Not too far from the floating market, is the the Maeklong Railway market. This is the most visited railway market in Thailand, which is still in operation after a hundred years. A visit to Maeklong Railway Market is a truly unique experience and unlike anything you’ve ever seen before!
The market offers everything a traditional Thai market would have, but what sets it apart from other markets is that it is located directly on working railroad tracks. When there are no trains, you can easily forget that it’s on an operating railway line. When a train passes, vendors move their goods in an orderly but pretty nonchalant way, as if it’s something that they have done a thousand times before.
Walking through the small winding alleyways of the railway market, you can explore the stalls to view the fresh fruits and vegetables on display, as well as the fresh seafood, so fresh that some fish are still very much moving. It’s a very relaxed atmosphere that is until the whistle of the approaching train breaks the sounds of the markets, and then the sellers move with a new sense of purpose.
When the whistle is sounded, the vendors move some of their goods, the tracks are cleared, and vendors close their shop awnings away from the railway tracks to make way for the oncoming train. The baskets of fruits and vegetables are shifted just enough as to not be sliced by the metal wheels. This action is repeated throughout the day,which is why this market is called Talad Rom Hoop in Thai, which means the “closing of umbrellas.”
When the train does arrive, it is so close that you can reach out and touch it as it passes through the market (not recommended!) It’s an amazing sight to see because the train goes right over some of the produce that is displayed on the ground. Surprisingly, nothing is damaged or destroyed. As soon as the train passes, the shops are set up again and daily routine tasks of the market resumes. The vendors are pretty unimpressed, as they watch the train depart daily nearly eight times a day and get no thrill of the event!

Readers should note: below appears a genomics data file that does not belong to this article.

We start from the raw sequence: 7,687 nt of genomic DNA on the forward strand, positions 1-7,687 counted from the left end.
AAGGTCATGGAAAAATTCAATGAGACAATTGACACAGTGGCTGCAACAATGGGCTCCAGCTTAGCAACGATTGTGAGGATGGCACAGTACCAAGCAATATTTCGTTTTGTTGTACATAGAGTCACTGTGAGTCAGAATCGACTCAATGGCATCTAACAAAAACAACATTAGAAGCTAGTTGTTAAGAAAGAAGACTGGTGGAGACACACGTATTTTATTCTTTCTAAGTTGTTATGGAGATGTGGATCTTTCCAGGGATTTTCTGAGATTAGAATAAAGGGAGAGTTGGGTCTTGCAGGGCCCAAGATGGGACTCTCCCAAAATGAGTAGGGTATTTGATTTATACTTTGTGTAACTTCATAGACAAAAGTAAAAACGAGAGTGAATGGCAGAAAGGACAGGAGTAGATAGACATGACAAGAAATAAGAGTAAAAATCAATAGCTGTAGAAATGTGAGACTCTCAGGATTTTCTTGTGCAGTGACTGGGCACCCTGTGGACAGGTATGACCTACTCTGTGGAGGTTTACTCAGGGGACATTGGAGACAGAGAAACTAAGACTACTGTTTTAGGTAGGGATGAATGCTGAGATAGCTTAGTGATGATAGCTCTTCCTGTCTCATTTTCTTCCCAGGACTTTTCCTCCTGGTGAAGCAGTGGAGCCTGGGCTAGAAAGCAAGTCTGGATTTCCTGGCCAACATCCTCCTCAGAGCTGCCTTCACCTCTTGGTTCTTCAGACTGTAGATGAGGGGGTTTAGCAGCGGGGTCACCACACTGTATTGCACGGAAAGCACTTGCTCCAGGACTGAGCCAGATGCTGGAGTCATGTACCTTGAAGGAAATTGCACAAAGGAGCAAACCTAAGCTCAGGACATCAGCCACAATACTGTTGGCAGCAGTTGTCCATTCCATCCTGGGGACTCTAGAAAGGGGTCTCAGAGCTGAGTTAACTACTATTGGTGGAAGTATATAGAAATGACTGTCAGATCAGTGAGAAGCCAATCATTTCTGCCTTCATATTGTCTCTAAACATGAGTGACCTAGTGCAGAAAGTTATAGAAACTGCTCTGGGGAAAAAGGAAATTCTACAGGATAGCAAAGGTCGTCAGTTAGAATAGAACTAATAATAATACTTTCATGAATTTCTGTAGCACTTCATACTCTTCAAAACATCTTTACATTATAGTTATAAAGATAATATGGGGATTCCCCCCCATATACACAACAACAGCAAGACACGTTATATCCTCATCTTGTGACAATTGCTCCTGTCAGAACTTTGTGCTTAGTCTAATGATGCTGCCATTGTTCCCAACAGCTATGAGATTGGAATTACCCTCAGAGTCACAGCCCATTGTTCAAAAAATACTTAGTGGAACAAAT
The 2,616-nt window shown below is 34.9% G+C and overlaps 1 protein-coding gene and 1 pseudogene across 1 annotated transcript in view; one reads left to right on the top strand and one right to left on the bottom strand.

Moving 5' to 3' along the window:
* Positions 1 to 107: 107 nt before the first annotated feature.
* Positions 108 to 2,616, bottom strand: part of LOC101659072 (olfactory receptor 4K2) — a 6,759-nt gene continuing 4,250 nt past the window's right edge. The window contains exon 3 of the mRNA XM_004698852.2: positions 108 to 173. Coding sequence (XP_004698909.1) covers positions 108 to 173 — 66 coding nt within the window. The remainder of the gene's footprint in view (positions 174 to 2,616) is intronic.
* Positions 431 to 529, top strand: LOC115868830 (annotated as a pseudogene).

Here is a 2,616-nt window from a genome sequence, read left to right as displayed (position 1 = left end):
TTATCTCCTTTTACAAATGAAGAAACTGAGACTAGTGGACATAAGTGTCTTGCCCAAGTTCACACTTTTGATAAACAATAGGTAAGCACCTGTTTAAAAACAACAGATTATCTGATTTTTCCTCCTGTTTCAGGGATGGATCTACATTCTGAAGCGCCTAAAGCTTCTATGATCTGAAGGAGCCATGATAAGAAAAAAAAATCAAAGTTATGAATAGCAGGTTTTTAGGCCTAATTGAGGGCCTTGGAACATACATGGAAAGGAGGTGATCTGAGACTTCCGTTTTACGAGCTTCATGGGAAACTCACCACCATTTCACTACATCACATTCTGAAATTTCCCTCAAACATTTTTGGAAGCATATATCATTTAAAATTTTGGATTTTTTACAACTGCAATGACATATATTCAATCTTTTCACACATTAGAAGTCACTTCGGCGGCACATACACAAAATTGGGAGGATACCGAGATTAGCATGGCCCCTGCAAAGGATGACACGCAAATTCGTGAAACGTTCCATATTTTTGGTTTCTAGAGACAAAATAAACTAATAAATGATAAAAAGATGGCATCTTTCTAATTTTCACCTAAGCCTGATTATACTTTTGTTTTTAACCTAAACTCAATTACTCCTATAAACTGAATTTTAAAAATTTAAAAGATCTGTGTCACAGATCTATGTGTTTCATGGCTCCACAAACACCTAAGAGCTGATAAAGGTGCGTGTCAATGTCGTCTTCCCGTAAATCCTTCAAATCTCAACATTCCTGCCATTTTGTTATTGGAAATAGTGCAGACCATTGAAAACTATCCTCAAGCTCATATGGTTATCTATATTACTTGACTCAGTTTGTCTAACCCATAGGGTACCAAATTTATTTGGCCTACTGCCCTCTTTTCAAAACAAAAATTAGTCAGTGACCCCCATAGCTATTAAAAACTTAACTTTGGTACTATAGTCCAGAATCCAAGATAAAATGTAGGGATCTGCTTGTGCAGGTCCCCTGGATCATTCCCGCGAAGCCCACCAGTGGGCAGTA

There are a few ways you can get to this market. One of the most easiest ways to take the BTS Skytrain to the Victory Monument station and wait for the designated mini bus. These buses leave as soon as one is filled, so you never know when your departure time will be. Be sure to look up the train timetable before heading out so that you do not miss the departure of the train.
If you prefer not to figure out public transportation on your own, and would prefer to take a tour, talk to the receptionist at Mad Monkey to see how they can help book a tour for you. A tour is the most convenient way to get to the markets since they’ll pick you up from Mad Monkey in an air-conditioned van and the guide will give you a more detailed history of the markets and the surrounding areas.
Both of these sites would make great additions to your stay in Bangkok and can be a fascinating insight into Thai markets culture! Both markets are memorable day trips that provides lots of photo opportunities, so dust off that Bangkok hangover and get to these unique markets!
This post is a guest post written by Carrie Back
More information about Thai markets in and around Bangkok: